The Little Wood Satyr, Megisto cymela, is a common butterfly in June in Indiana. They are recognizable by the 4 large eyespots on the wings against a brown background. The undersides of the wings have 2 prominent lines. The adults are often seen at the edges of woods. They are almost never found in butterfly gardens. Instead they feed on tree sap and honeydew.
The eggs are laid on orchard grass. Although they may develop in suburban lawns, the caterpillars are rarely seen because they feed at night. There is only a single brood in Indiana. The larvae will develop until they reach the third or fourth instar, overwinter as larvae and resume feeding in the spring.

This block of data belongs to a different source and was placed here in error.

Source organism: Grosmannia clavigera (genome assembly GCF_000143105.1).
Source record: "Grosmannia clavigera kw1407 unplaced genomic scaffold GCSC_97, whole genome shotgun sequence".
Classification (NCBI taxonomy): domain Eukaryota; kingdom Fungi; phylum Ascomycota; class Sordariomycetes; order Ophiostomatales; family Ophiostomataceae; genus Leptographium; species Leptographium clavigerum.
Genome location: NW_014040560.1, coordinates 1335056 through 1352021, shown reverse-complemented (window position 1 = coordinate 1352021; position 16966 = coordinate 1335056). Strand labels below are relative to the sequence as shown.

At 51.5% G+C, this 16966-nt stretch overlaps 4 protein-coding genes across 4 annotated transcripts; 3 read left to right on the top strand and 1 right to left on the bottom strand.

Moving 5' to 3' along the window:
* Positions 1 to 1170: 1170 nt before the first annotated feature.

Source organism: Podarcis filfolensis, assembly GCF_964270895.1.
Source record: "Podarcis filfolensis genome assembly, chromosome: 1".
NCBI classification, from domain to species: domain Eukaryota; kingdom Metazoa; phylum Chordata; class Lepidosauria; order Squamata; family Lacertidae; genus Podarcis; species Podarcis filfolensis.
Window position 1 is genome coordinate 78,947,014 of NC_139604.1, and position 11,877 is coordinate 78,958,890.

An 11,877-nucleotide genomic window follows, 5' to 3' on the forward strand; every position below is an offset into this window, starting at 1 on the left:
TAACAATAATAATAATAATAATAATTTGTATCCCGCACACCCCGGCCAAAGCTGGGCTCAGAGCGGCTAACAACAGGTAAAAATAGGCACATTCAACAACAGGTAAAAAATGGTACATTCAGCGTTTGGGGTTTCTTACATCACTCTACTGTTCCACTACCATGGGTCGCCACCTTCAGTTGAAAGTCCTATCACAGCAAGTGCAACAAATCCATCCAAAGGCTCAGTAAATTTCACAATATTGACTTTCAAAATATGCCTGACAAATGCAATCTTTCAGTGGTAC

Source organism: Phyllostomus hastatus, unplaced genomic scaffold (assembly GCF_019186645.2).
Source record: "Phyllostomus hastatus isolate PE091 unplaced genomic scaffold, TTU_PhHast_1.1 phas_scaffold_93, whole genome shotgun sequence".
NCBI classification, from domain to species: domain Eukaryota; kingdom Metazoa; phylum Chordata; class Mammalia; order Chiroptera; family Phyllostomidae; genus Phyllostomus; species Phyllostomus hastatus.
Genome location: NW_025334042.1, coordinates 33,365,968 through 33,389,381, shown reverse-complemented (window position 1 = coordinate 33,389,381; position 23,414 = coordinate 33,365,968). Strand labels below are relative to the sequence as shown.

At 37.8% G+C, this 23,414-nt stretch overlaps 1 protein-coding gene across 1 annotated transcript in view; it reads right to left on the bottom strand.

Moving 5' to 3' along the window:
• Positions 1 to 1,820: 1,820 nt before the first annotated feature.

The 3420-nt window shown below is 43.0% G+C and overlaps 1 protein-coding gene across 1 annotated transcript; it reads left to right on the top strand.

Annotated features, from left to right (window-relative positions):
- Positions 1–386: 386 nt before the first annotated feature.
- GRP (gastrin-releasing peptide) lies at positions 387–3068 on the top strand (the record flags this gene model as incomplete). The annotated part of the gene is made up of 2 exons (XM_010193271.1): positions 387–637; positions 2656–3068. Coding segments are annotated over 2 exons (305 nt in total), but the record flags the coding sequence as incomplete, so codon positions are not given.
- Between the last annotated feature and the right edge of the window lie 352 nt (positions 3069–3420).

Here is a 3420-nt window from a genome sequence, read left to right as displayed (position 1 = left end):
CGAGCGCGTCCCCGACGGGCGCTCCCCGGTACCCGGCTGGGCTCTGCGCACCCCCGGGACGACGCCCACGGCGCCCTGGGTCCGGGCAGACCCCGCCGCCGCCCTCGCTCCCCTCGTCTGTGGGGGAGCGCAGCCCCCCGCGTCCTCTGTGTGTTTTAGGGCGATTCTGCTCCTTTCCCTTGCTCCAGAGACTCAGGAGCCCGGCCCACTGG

I saw this one at the Purdue Butterfly Encounter in July 2009. We hope to see more at the 2011 Butterfly Encounter on July 16 at Prophetstown State Park.